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Charles Fried, On Judgment, 15 Lewis & Clark L. Rev. 1025 (2011).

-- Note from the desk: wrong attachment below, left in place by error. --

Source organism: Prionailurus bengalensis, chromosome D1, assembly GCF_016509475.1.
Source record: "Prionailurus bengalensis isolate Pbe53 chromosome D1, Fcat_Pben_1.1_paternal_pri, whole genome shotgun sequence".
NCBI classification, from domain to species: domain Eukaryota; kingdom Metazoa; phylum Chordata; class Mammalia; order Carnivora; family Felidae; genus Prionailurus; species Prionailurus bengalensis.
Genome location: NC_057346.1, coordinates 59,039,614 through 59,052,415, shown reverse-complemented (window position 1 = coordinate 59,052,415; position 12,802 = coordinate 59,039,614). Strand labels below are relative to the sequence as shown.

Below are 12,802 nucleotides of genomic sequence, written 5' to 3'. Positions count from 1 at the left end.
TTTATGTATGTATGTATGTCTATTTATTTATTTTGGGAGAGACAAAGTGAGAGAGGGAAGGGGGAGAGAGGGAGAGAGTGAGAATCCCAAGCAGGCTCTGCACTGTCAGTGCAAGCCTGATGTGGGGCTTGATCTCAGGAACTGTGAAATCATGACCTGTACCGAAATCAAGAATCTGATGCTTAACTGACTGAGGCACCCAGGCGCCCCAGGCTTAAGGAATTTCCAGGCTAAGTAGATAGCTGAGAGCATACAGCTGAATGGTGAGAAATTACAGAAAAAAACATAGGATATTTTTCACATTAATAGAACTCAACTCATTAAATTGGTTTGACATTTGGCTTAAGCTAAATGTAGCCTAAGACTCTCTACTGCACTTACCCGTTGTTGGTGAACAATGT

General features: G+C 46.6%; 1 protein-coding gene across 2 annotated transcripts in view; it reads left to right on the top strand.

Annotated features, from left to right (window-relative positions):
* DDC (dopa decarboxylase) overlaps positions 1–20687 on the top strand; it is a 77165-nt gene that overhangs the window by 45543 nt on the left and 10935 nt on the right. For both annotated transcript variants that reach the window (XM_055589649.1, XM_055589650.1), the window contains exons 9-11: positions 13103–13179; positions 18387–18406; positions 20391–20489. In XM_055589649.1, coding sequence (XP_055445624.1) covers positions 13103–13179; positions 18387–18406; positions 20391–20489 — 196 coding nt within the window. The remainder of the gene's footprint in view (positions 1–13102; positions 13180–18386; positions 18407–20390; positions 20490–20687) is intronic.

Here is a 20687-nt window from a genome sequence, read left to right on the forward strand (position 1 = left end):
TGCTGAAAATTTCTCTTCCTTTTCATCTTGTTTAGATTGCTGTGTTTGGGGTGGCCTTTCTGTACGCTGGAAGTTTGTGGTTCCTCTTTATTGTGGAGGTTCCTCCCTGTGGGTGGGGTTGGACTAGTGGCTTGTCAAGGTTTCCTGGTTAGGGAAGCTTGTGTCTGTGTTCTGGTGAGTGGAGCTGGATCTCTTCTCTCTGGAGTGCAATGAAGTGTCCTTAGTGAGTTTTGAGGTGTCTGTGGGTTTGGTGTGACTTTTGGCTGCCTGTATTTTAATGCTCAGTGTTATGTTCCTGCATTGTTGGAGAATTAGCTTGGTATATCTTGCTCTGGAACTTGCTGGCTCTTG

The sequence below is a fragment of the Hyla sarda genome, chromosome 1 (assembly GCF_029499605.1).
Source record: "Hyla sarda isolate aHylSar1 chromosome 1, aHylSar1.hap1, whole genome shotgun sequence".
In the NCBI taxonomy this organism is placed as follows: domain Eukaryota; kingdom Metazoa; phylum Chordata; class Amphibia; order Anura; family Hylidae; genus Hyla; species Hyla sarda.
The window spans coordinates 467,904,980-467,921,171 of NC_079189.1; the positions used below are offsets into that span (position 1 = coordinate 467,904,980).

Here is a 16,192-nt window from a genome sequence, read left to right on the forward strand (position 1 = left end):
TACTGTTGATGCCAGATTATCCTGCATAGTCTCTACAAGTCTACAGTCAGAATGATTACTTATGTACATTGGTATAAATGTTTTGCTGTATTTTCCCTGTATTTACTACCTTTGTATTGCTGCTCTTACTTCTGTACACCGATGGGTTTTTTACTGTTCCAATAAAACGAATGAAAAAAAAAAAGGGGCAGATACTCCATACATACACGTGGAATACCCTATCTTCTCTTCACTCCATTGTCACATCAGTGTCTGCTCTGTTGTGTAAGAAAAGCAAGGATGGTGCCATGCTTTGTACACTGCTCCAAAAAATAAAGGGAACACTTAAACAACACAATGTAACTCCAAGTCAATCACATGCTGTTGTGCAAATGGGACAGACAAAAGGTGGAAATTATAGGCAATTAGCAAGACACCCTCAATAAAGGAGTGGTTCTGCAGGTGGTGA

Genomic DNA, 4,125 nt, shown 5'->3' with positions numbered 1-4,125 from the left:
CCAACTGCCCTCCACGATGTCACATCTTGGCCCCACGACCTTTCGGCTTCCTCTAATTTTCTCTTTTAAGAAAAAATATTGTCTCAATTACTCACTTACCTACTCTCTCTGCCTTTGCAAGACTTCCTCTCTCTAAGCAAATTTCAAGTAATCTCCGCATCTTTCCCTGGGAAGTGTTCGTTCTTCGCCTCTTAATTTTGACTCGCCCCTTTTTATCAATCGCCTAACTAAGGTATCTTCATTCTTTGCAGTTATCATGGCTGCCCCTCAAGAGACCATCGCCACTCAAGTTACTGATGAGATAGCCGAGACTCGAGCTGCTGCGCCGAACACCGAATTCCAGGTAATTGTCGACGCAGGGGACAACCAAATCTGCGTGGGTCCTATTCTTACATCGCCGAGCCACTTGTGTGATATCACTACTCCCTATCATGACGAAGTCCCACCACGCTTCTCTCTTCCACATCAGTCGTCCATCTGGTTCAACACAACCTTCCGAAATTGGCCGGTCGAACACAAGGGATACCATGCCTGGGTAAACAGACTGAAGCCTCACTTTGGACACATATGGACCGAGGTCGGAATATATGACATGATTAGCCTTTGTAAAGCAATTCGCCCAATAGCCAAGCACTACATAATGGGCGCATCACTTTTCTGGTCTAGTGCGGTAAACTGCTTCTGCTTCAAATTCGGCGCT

Abstract: The Supreme Court’s constitutional decisions have been a mixed blessing. Some of the Court’s most celebrated decisions have, in the long run, done more harm than good. Mapp v. Ohio, while it might have done a certain amount of good at the time, brought with it an automatic rule of exclusion that has grossly diverted attention from the guilt or innocence of the accused. Others, like Brown v. Board of Education and Lawrence v. Texas, were watershed moments in the development of American civil rights. But what made these decisions good or bad? My most important argument will be a negative one: it had nothing to do with the original intent of those who framed or ratified the constitutional provisions in question. The rise of originalism has brought with it an almost obsessive concern with history. Originalism seeks to substitute keenness of intellect for prudent judgment because the first is thought to be objective. The second is thought to be subjective, thereby subjecting us to the rule, not of laws, but of men. Yet the wise judge recognizes that the search for security and objectivity in history is a will-o’-the wisp. Wisdom, not historical rigor, is the touchstone of good judgment.